How To Write An Invoice In Australia

Many business owners are great at making sales and delivering their product to customers. However, one of the areas that many small businesses struggle with is sending out invoices in a timely manner so that they can actually be paid for their goods and services. Why do so many small business owners struggle to invoice? More often than not, it is simply a matter of time and know-how.

How to write an invoice in Australia

Invoicing can be daunting at first. What needs to be included in an invoice? How do you write an invoice? How will you keep track of what invoices have been issued? Who has paid? What should your payment terms be? How do clients pay their invoices? What is the best way to manage your invoicing?

The simplest and most time-effective way to ensure that your invoices contain everything that is required is to use a template. There are many templates available online, and most cloud-based accounting software programs will have an invoicing feature that once set up makes invoicing rather simple and efficient. Alternatively, you can download our Australian Invoice Template here.

For guidance on what accounting software is best for the invoicing needs of your business, give us a call on 1300 728 875 or drop us a line.

What items do I need to add to my invoice?

When invoicing in Australia, there are a number of details that need to be included in order to comply with the requirements of the Australian Taxation Office. These are:

Tax invoice identification

A simple notation on the invoice stating that it is an invoice, along with an identification number for tracking is required. This enables you to keep track of what invoices you have sent out, which invoices have been paid and how many invoices you have raised. Most commonly, businesses use sequential numbers (i.e. INV0001, INV0002 etc.) and you may also choose to include dates or customer identifiers within this structure as well.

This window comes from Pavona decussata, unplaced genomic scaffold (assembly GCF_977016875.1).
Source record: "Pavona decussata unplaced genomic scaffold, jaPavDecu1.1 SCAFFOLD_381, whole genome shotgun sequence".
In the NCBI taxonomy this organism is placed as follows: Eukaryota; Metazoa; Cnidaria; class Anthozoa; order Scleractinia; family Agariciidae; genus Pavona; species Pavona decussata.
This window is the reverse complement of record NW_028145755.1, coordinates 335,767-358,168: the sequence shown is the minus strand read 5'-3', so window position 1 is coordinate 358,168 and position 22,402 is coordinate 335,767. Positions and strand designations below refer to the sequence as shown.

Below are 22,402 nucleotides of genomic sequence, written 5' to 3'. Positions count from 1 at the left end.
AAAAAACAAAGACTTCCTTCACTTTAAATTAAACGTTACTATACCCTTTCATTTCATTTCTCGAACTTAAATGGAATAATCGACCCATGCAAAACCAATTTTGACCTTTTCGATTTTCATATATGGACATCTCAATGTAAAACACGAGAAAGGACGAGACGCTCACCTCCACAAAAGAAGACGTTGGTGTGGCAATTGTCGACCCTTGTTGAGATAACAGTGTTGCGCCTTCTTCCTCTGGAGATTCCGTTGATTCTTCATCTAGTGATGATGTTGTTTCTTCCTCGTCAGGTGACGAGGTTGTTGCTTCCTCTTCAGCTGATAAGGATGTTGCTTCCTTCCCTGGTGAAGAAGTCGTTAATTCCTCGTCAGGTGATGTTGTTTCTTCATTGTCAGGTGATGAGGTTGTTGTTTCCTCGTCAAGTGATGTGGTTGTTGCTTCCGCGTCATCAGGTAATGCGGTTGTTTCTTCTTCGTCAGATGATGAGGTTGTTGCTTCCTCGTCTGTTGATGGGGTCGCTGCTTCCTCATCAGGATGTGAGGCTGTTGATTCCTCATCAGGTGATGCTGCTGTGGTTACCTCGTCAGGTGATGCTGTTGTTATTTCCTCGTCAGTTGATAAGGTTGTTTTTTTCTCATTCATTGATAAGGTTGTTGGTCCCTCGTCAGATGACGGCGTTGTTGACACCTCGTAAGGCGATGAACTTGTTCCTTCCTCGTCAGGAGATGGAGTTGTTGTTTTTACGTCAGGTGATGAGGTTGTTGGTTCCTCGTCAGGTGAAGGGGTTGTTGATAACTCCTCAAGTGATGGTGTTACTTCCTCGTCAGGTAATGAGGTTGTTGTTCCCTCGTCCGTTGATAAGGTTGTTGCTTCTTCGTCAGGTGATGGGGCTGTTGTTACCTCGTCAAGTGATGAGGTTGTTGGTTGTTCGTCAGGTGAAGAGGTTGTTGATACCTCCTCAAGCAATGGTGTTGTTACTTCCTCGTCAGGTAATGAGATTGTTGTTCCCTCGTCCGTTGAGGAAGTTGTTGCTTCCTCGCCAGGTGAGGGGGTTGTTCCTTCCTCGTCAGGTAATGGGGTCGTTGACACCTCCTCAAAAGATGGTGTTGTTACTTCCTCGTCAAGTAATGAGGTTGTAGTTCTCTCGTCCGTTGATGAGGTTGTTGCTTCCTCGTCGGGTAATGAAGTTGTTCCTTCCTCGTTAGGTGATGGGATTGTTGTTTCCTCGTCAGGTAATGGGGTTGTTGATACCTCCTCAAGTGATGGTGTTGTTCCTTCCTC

Business name and Australian Business Number (ABN) of the seller

It is important that the person receiving the invoice is able to identify who they are paying money to. If you’re invoicing a business, they will need your business name and ABN when entering payments into their accounting system. These details help with data entry and reconciliation, as well as identifying what expenses are most commonly incurred.

Date of issue

This is key when it comes to ensuring that invoices are paid in a timely manner. It is important that you have a record of when the invoice was raised so that you can follow up payments that are not forthcoming in an appropriate amount of time. It’s also important when reconciling accounts to know when the invoice was raised and paid, as well as knowing what time period the income needs to be reported within.

Details of goods or services, including quantities and pricing

It is essential that businesses are able to keep track of what goods and services they have used and what they have paid for these services. Having clear details on your invoices means that any disputes as to what goods or services were agreed upon versus what goods or services were delivered can be quickly resolved.

Goods and Services Tax (GST) payable